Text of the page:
The least traditional rifle, at least in terms of appearance, was the Howa Mini Action rifle from Legacy Sports International. Its multi-cam finish, 6.5 Grendel chambering, and 10-round detachable box magazine set it apart from the others. The right size overall, we hoped the big magazine sticking out the bottom would not make the Howa too difficult to pack.
How We Tested
Testing was performed using sandbag support from atop the benches found along the 100-yard line at American Shooting Centers in Houston. Backed by towering berms, ASC is the centerpiece of sprawling George Bush Park. For optics, we utilized both a 40mm Leupold scope offering 4.5-14X magnification and a 44mm 3.5-10X Zeiss Conquest scope, depending on which was a better fit for our different rifles. Unlike tests of standard hunting rifles in which we sometimes use three-shot groups, we demanded accuracy across five shots here. Test rounds were chosen from Black Hills Ammunition, Hornady, Sellier & Bellot, and Wolf, with as wide a range of bullet weight as we could find. Here is what we learned about these rifles.
|Black Hills 22-250 Rem. 36-gr. Varmint Grenade||Thompson-Center Compass||Browning X-Bolt Micro Midas|
|Average velocity||3637 fps||3630 fps|
|Muzzle energy||1057 ft.-lbs.||1053 ft.-lbs.|
|Average group||0.7 in.||1.1 in.|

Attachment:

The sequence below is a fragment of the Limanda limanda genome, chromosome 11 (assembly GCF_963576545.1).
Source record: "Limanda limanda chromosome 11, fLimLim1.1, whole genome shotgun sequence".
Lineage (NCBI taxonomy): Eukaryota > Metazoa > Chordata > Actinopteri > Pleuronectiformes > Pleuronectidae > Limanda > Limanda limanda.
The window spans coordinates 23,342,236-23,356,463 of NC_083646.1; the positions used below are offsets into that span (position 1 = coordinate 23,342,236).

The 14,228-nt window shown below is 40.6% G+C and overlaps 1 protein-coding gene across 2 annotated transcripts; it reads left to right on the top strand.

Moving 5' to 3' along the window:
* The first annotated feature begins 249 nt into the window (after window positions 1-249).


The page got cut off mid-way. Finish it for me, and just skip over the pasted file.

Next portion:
|Black Hills 22-250 Rem. 50-gr. Hornady V-Max|
|Average velocity||3430 fps||3371 fps|
|Muzzle energy||1306 ft.-lbs.||1261 ft.-lbs.|
|Average group||0.8 in.||1.2 in.|
|Sellier & Bellot 22-250 Rem. 55-gr. SBT|
|Average velocity||3517 fps||3443 fps|
|Muzzle energy||1511 ft.-lbs.||1448 ft.-lbs.|
|Average group||0.6 in.||1.5 in.|
|To collect accuracy data for all the rifles, we fired five-shot groups from a sandbag rest using various optics. Distance: 100 yards. We recorded velocities using a CED M2 chronograph, with the first sky screen set 10 feet from the muzzle.|
|Black Hills Gold 80-gr. GMX||CZ USA 557 Sporter Short Action|
|Average velocity||2916 fps|
|Muzzle energy||1510 ft.-lbs.|
|Average group||0.7 in.|
|Black Hills Gold 95-gr. Hornady SST|
|Average velocity||2748 fps|
|Muzzle energy||1593 ft.-lbs.|
|Average group||1.3 in.|
|Hornady American White Tail 100-gr. Interlock|